Despite being what many would term an Indie film, Martin Freeman's casting in the leading role intrigued many. Boasting of a CV that includes roles in the UK version of popular sitcom mockumentary 'The Office,' crime drama 'Sherlock,' and films such as 'The Hobbit' and 'Black Panther,' his inclusion was considered to have been a sort of coup. His impeccable performance as father Andy Rose shows why. Ben recalls how the decision to contact him was more by chance than anything else.
"Martin was always on the top of our list when it came to potential leads. As we were writing the script, I was just coming off like a Sherlock binge at the time," he chuckles. "We were aware that we were seeing interesting choices in the roles he was taking and reached out to his agent with the script."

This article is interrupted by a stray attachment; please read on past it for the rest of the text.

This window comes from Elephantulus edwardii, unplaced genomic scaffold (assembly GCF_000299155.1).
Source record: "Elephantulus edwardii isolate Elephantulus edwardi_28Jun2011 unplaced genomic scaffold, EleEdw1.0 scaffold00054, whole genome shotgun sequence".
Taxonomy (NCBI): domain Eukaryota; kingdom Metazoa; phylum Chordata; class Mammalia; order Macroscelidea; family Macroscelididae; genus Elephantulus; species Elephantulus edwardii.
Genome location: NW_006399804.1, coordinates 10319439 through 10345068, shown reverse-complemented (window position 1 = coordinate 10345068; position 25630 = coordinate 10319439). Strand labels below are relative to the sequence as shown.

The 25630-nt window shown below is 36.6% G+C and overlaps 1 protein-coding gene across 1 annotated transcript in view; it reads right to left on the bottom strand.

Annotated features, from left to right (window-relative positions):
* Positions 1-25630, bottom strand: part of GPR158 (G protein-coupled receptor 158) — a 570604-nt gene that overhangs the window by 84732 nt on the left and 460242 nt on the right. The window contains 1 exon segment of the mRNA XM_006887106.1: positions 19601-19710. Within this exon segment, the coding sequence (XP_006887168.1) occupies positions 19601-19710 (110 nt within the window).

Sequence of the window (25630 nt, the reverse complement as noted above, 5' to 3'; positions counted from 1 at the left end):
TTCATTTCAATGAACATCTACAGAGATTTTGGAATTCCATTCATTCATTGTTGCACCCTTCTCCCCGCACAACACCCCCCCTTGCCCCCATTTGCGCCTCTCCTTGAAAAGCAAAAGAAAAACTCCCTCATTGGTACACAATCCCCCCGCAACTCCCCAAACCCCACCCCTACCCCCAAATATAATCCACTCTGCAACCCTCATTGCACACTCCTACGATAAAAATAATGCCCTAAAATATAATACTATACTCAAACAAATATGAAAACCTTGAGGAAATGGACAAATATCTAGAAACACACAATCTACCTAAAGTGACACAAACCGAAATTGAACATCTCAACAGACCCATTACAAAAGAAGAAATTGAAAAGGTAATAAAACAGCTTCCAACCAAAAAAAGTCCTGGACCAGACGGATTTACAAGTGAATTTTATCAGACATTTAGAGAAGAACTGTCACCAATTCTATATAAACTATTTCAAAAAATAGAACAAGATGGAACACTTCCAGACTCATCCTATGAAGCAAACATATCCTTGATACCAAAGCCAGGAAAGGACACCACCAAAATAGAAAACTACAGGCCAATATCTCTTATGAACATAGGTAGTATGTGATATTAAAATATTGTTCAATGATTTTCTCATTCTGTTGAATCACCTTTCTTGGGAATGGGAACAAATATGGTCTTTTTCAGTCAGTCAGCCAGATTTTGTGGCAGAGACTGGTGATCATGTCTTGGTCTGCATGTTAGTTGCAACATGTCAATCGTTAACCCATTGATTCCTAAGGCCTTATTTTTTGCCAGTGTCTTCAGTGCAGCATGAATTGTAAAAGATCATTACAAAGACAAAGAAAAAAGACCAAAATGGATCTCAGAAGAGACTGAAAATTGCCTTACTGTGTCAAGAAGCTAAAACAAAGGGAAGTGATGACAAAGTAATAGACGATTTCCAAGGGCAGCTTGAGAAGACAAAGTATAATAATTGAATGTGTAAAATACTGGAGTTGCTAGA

But roping in such an accomplished actor was not a straightforward process. Ben says that they were initially informed Martin was too busy to take on a leading role in a feature film but that their proverbial shot in the dark was vindicated when the actor went through the script and became interested in the mooted father/daughter dynamic the story revolved around.
Yolanda gushes that the experienced actor was a pleasure to work with and a calming presence on the sets, describing how he took the young Simone Landers (Thoomi) under his wing: "It was an interesting dynamic because Martin has about 20 years of experience and, for Simone, it was her first ever acting role. So, they were polar opposites in terms of what they're bringing into the project"